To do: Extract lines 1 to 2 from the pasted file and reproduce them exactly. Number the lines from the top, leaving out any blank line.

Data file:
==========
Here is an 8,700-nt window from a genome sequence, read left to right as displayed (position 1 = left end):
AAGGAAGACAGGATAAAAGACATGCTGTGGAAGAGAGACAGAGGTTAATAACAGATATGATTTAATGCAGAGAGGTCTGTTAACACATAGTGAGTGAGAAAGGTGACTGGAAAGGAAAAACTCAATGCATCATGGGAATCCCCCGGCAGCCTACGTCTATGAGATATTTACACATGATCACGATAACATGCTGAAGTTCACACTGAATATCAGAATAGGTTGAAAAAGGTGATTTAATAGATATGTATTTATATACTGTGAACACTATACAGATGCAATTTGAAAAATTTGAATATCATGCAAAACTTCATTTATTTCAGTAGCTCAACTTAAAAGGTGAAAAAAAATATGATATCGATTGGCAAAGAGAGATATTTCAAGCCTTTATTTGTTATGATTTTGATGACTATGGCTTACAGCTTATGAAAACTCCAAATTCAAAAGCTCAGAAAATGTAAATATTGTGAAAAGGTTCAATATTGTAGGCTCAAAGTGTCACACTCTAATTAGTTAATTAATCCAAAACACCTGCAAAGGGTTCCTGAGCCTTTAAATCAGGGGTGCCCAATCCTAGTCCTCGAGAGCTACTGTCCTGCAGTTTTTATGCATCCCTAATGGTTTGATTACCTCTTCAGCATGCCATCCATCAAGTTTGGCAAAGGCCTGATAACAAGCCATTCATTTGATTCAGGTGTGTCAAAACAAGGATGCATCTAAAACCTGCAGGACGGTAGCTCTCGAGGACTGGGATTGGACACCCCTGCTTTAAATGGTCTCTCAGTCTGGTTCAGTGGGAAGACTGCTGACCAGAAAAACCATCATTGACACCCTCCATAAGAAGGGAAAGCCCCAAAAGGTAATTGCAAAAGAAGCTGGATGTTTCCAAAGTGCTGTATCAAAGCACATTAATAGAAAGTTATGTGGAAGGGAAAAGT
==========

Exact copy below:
Here is an 8,700-nt window from a genome sequence, read left to right as displayed (position 1 = left end):
AAGGAAGACAGGATAAAAGACATGCTGTGGAAGAGAGACAGAGGTTAATAACAGATATGATTTAATGCAGAGAGGTCTGTTAACACATAGTGAGTGAGAAAGGTGACTGGAAAGGAAAAACTCAATGCATCATGGGAATCCCCCGGCAGCCTACGTCTATGAGATATTTACACATGATCACGATAACATGCTGAAGTTCACACTGAATATCAGAATAGGTTGAAAAAGGTGATTTAATAGATATGTATTTATATACTGTGAACACTATACAGATGCAATTTGAAAAATTTGAATATCATGCAAAACTTCATTTATTTCAGTAGCTCAACTTAAAAGGTGAAAAAAAATATGATATCGATTGGCAAAGAGAGATATTTCAAGCCTTTATTTGTTATGATTTTGATGACTATGGCTTACAGCTTATGAAAACTCCAAATTCAAAAGCTCAGAAAATGTAAATATTGTGAAAAGGTTCAATATTGTAGGCTCAAAGTGTCACACTCTAATTAGTTAATTAATCCAAAACACCTGCAAAGGGTTCCTGAGCCTTTAAATCAGGGGTGCCCAATCCTAGTCCTCGAGAGCTACTGTCCTGCAGTTTTTATGCATCCCTAATGGTTTGATTACCTCTTCAGCATGCCATCCATCAAGTTTGGCAAAGGCCTGATAACAAGCCATTCATTTGATTCAGGTGTGTCAAAACAAGGATGCATCTAAAACCTGCAGGACGGTAGCTCTCGAGGACTGGGATTGGACACCCCTGCTTTAAATGGTCTCTCAGTCTGGTTCAGTGGGAAGACTGCTGACCAGAAAAACCATCATTGACACCCTCCATAAGAAGGGAAAGCCCCAAAAGGTAATTGCAAAAGAAGCTGGATGTTTCCAAAGTGCTGTATCAAAGCACATTAATAGAAAGTTATGTGGAAGGGAAAAGT